Thursday, October 10, 2013

On Shutdowns and Science

I'm not one to typically advocate for political topics. Usually I  don't feel that my opinion on matters I haven't researched are of any real value. I don't have an economics degree or have any sense of how the governmental politics works on anything other than a broad level. I am however rather informed on how the U.S. scientific community works and am becoming increasingly distressed by the implications of federal spending shutdown. I don't like talking politics, but this is something that needs addressing.

As pretty much everyone knows, the federal government shutdown on October 1st until the budget can be renegotiated. I honestly don't care how or why this has happened, because to be honest it really doesn't matter to me. What matters to me is that this has happened and we have already felt the impact. What matters to me is that even if the budget is resolved tomorrow, we are going to be feeling it in the scientific community for a long time.

If you didn't know, research at public universities is deeply connected to the federal spending budget. A majority of biological research is funded by the National Institutes of Health, including but not limited to the National Center for Biotechnological Information which houses the databases that almost every biologist uses to compare and research biological information.

(Such as the BLAST tool which is invaluable. I only use it all the time to do research, not that big a deal. The vitriol I have for this particular point is mostly just personal inconvenience.)

From this breakdown, we can see that there are a number of safety mechanisms that are currently not functioning. The least extent of this is the cancelation of medical trials for disease study. To put an ethical spin on this, it means that children aren't getting accepted to cancer trials that can provide them with potentially life saving treatments. (Kids with cancer are being refused treatment. I don't think I could try to play that more empathetically if I wanted to.)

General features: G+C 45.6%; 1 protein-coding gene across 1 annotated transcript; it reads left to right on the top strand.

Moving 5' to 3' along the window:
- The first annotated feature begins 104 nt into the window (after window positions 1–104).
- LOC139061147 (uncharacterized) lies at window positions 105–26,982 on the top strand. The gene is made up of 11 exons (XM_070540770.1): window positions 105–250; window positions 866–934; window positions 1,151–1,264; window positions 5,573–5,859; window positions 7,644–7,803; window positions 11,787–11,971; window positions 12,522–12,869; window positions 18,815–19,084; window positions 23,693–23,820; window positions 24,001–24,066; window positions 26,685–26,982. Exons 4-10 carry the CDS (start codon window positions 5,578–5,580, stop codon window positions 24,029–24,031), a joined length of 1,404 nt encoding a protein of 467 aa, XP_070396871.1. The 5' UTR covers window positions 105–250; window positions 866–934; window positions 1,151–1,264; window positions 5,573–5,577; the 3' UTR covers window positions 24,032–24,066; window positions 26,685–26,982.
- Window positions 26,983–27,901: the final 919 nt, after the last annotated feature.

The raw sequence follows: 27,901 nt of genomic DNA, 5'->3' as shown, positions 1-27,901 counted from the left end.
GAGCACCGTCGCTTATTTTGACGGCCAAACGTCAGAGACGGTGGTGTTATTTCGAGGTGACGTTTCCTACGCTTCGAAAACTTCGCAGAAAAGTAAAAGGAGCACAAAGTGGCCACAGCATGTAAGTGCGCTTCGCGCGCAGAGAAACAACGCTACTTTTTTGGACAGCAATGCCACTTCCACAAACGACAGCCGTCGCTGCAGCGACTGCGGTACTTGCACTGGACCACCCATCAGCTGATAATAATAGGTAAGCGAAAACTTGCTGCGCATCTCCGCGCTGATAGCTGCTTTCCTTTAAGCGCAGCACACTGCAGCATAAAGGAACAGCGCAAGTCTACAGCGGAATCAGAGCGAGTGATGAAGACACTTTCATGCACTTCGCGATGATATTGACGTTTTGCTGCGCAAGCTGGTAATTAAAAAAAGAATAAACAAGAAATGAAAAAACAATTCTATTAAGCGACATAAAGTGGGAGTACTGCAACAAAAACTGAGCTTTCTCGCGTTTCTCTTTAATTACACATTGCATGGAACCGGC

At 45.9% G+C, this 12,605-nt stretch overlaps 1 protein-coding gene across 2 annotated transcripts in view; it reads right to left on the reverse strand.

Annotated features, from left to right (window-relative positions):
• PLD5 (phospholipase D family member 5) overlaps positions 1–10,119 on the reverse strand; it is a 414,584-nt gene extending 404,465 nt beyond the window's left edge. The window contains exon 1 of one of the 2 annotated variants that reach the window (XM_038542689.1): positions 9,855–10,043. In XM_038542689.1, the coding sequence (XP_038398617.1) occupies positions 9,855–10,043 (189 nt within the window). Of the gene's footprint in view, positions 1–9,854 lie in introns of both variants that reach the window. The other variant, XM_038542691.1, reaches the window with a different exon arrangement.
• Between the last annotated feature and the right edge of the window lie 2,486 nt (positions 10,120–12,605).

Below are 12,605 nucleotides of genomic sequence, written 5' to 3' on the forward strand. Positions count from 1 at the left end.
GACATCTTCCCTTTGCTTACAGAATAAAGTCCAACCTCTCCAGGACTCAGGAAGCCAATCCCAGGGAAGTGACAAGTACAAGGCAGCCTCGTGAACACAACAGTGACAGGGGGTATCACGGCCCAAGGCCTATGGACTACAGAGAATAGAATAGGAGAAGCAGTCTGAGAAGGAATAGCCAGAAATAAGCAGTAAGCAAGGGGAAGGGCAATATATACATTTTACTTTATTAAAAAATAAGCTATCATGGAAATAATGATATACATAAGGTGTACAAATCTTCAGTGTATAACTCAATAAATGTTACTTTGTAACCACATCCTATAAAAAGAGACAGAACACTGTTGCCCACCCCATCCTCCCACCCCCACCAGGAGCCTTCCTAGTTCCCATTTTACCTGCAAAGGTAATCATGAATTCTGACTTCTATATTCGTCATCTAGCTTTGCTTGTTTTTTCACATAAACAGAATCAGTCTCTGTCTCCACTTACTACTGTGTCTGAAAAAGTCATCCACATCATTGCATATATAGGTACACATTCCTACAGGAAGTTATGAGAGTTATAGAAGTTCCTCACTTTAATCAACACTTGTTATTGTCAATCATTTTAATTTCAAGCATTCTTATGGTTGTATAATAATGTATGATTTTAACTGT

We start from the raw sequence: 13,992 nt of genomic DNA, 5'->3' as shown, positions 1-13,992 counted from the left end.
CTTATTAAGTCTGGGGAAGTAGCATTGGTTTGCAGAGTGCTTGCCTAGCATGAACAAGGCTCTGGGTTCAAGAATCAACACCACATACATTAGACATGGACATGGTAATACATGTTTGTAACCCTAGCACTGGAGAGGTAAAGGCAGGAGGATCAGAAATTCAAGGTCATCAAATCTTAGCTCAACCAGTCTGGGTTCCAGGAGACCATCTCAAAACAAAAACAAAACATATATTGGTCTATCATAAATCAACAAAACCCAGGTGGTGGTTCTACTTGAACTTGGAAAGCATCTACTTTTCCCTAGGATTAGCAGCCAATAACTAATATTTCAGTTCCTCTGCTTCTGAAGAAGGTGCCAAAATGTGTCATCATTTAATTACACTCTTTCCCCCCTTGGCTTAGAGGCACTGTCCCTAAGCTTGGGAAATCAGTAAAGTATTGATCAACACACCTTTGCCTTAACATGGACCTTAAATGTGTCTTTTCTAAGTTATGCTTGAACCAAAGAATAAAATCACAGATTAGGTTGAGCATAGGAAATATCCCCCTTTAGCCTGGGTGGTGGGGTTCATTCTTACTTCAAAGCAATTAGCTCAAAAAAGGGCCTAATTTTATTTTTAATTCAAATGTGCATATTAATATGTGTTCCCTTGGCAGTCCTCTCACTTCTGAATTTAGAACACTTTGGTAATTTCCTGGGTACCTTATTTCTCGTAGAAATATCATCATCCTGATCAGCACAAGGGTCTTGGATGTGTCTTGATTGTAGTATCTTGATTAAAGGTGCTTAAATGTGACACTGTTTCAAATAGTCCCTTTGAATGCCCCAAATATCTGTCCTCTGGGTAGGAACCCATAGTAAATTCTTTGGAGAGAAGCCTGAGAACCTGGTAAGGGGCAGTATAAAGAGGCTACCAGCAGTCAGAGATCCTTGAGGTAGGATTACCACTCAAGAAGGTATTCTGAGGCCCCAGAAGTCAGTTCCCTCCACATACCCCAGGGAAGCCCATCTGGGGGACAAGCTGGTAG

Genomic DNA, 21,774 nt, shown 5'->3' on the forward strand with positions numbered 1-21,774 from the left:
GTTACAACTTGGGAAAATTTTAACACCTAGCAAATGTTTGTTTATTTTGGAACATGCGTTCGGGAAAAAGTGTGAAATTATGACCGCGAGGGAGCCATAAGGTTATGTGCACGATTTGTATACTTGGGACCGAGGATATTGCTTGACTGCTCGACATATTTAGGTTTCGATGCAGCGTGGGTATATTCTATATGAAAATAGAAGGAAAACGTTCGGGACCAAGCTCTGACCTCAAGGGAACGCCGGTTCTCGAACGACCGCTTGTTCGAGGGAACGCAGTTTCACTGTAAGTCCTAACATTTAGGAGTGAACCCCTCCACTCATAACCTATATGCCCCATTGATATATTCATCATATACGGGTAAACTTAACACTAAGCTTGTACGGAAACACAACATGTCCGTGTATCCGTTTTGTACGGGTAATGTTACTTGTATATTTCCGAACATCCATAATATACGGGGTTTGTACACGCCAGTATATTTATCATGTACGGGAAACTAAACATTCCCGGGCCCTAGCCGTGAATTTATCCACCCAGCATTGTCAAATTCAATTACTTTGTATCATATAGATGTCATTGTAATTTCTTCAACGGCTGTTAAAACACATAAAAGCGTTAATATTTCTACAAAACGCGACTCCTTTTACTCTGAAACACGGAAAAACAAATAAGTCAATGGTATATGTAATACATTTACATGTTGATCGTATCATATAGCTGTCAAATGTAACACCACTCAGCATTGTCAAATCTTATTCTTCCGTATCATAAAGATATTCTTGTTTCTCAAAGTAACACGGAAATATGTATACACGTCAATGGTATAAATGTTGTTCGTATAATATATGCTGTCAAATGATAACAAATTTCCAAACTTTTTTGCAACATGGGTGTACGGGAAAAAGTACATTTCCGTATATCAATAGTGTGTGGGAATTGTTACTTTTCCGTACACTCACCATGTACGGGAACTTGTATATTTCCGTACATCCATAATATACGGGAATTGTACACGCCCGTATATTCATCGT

Besides the long term effects that come from delaying every single federally funded medical trial until this all blows over, which means denying sick people medical attention and setting back all trial based research for an unknown period of time, we are looking at a current 0% acceptance rate for grant proposals during this time (which is a slight step down from the already low 14% acceptance rate from the sequestration cuts previously this year.) This means that labs have to shut down their research and cut back on their staff even more than they have already.

It's not just biology though: just look at NASA's website. Our scientific community is at a standstill, and I highly doubt that "non-essential" research is going to be reinstated before the rest of the budget. The real issue is that these labs can't exist without funding indefinitely. Given enough time, the delay in new grant money is sure to sink many labs that are already struggling.

Really though, if you aren't involved in the scientific research community none of that really affects you, right?

Well, the FDA isn't currently running trials either. Which means no new drugs are being approved, and they aren't able to keep up their food inspections. You're poultry and beef are fine as the USDA is still running tests even if their website isn't up, but testing facilities for other food disease outbreaks from fish or produce aren't running. Which is fine, right? I mean, we haven't had a major food poisoning outbreak since... August. But it's not like there's an outbreak happening right now or anything.

Oh right. Now that 300 people have salmonella from a multi-state outbreak, we should probably bring the CDC back online. That's a good idea. Huh, maybe it wasn't the best plan to shut down our nation's ability to monitor and regulate infectious disease outbreaks. Someone should have thought that through.

The real problem is that we still aren't monitoring any of the imported foodstuffs that the FDA normally has jurisdiction over. The CDC is a reactionary agency, and they only have the ability to limit the spread of diseases after they've started. Without the ability to shutdown potential threats, we are going to be looking at a higher incidence of outbreak and we are restricted to catching diseases after they've occurred.

As I said before, I really don't care about the politics behind the shutdown. I do care about our nation crippling itself and allowing both it's scientific research community and disease control protocols to become essentially non-functional. It is literally appalling that we have let this occur. I cannot stand silently as people are suffering because we are unable to fund the most basic preventative measures to keep our populace protected. I cannot think of any reason that we as a nation would allow this to happen, and I cannot condone anyone who thinks this is an appropriate measure to challenge any kind of public policy.